Psychology Melbourne Blog

News and Insights from the Science of the Mind

A Coping Mechanism for Autism

By Psychology Melbourne,

a coping mechanism for autism

Autism is a neurodevelopmental condition that affects individuals in diverse ways, often leading to challenges in social interaction, communication, and repetitive behaviours. Among the many coping mechanisms developed by those with autism, "masking" stands out as a significant strategy. Masking involves camouflaging one's autistic traits and behaviours to blend in with neurotypical society, a practice that can have both positive...

Singles and Relationships – Communicating on the Same Wavelength through the Generations

By Darryl Hodgson,

singles and relationships – communicating on the same wavelength through the generations

Developing a relationship fundamentally requires successful two-way communication as an essential first step. This is sometimes easier said than done, considering the myriad of variables which can complicate the sort of conversations on which a couple’s interest in each other was founded. There are signs, signals and symbols (or “tells”) that alert another person to potential compatibility (or not). For...

The Appeal of Group Therapy

By Darryl Hodgson,

the appeal of group therapy

Group Therapy has been available to us for decades. But the old has become new again as the pressures of modern society demand that we provide therapies that are not only effective but affordable and timely. There is so much more to the group process to provide us with a balanced and workable intervention not always experienced in the face-to-face...

Psycho-Oncology in the Room

By Darryl Hodgson,

psycho-oncology in the room

Psycho-Oncology as a specialty area integrates the psychological, social and behavioural dimensions of cancer. Psycho-oncology developed as an evidence-based discipline to offer an alternative to unproven therapies and to optimise coping and support for patients with cancer and, importantly, their families. Empirical studies have defined the prevalence of morbidity arising from cancer and the acute, longer-term and late effects of its...

Emotional Resilience – The Secret to Happiness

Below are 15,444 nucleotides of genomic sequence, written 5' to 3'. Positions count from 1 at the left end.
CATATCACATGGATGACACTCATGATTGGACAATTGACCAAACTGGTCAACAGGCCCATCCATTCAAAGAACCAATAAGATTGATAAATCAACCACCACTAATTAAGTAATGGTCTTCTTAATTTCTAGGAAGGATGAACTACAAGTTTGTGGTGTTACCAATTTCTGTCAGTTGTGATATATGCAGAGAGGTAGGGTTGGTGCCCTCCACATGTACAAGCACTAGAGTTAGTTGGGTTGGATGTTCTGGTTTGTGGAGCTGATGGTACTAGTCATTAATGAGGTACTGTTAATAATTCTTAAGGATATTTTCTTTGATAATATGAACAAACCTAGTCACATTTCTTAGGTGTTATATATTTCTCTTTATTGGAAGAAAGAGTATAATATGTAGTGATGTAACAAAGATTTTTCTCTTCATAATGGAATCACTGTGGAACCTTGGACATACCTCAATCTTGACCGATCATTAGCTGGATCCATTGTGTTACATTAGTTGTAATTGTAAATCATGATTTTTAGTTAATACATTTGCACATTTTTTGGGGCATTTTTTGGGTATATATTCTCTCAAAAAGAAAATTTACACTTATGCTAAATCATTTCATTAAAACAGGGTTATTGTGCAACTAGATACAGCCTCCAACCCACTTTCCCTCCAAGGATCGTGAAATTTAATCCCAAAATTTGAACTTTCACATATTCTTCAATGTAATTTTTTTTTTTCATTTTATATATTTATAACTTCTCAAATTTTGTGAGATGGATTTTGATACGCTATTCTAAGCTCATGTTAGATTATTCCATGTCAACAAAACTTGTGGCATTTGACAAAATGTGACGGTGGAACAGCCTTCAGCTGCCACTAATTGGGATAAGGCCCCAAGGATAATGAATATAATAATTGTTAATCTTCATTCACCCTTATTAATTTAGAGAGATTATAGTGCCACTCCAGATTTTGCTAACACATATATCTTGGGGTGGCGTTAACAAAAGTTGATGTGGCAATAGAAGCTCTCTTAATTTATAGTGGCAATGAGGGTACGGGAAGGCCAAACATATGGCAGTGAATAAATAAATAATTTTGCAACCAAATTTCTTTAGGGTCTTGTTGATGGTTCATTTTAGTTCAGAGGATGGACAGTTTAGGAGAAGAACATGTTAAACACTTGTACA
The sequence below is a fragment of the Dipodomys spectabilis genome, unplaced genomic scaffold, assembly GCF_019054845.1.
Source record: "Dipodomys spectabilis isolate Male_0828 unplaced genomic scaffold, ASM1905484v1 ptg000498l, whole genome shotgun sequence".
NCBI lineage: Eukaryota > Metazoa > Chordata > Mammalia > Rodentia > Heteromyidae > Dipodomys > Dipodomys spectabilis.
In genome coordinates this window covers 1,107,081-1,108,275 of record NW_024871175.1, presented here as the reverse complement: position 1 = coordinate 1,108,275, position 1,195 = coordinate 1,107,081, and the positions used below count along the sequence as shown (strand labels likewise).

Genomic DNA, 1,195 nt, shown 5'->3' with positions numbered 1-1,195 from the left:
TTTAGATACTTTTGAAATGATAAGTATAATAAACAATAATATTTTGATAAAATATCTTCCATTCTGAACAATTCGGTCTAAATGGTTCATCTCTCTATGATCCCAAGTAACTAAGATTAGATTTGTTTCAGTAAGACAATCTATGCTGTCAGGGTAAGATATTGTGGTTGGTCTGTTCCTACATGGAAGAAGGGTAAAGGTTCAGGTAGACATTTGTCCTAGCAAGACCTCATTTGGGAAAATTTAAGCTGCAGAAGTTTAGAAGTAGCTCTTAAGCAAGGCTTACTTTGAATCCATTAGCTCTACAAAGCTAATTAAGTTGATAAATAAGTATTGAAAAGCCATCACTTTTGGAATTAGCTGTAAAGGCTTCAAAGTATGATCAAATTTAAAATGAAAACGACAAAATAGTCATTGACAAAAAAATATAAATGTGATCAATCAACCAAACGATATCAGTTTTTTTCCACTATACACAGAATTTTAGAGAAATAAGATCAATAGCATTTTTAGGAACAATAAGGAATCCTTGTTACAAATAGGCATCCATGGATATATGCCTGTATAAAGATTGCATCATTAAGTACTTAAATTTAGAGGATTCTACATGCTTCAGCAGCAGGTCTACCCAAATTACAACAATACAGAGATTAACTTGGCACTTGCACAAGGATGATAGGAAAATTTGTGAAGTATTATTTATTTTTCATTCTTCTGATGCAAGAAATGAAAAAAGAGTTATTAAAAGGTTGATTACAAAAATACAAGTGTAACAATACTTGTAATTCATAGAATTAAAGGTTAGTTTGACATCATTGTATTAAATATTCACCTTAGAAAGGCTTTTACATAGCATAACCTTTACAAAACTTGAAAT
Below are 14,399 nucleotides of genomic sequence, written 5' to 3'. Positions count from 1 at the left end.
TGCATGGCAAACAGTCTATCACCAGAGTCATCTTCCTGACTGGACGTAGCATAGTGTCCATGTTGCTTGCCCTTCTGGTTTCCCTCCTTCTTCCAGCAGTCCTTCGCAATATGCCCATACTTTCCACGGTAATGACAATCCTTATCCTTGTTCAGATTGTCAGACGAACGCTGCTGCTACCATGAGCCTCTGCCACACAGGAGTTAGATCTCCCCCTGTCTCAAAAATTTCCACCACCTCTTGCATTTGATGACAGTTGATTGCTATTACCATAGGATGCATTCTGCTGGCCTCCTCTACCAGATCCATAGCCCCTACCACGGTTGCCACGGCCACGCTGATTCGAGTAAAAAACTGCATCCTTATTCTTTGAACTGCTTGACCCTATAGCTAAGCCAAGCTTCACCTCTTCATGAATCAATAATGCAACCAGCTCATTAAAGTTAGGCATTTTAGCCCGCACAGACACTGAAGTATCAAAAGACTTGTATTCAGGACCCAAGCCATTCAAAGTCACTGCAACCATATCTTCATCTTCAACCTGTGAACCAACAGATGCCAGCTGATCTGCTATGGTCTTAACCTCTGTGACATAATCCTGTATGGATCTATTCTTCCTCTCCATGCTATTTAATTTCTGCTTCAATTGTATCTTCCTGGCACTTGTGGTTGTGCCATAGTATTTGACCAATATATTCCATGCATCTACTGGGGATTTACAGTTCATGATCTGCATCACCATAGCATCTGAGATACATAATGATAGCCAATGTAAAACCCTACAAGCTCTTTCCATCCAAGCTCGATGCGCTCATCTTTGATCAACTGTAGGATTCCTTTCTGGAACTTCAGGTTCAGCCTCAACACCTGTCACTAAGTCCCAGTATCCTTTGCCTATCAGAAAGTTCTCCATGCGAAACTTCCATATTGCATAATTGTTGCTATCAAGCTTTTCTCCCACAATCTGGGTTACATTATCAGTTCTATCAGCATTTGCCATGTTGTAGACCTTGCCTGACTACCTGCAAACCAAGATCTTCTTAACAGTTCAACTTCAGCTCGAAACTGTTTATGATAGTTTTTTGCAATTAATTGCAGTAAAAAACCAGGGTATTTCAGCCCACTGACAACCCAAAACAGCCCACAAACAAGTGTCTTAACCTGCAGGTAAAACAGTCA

emotional resilience – the secret to happiness

Peter Kramer, Clinical Professor Emeritus of Psychiatry and Human Behaviour at from Brown University Medical School, talks about resilience, not happiness, being the opposite of depression. Resilient people bounce back from failure. “Resilience is like a padding for the inevitable hardship human beings are bound to face.” —Martin Seligman The American Psychological Association (2021) defines personal resilience as “the process...

It shouldn't be this hard! Why relationships are a delicate balance.

it shouldn't be this hard! why relationships are a delicate balance.

Do you ever have the feeling that certain relationships in your life are harder than others?On the one hand, you might have a fantastic network of friends who you love spending time with, you find these interactions uplifting and fulfilling. But conversely, you have family relationships that just feel so difficult and tedious.Or you may feel that your intimate partner...

We all get angry, but not everyone gets mad

By Greg Eder,

we all get angry, but not everyone gets mad

Seven different anger types and what you can do about themWe all get angry. For some, their anger is no more than a minor hiccup; for others it is an intensely furious rage.On its own, anger is a very normal, healthy human emotion. In fact, anger – along with joy, sadness, and fear – is one of our four universal...

Some strategies for peace and happiness at Christmas

some strategies for peace and happiness at christmas

By Psychology Melbourne psychologist, Gloria LewThe Christmas season is meant to be a time of joy, but for many people it can be a time of stress, anxiety, disappointment or loneliness. Christmas comes with high expectations of perfect, happy families enjoying luxurious celebrations and gifts, but not all of us are able to live up to these ideals.Many are stressed by the...

Social Anxiety

Edited by Jill Wright,

social anxiety

Social anxiety is the third largest mental health problem and most common anxiety disorder worldwide today. Sufferers are characterised by irrational fears of social situations, being negatively judged and evaluated by other people, provoking feelings of embarrassment, inadequacy and insecurity. Often perceived by outsiders as simply being shy, awkward or a bit different, for those experiencing it, feelings of distress...

It's safe to feel your emotions

it's safe to feel your emotions

This post is by Psychology Melbourne psychologist OrlyMiller What are emotions? Emotions are body sensations. What does anxiety feel like? Tight and constricted like I can't get a deep breath. What does sadness feel like? Heavy and dense like a weight pulling me down. What does joy feel like? Spacious and expansive. We experience each emotion as a set of...

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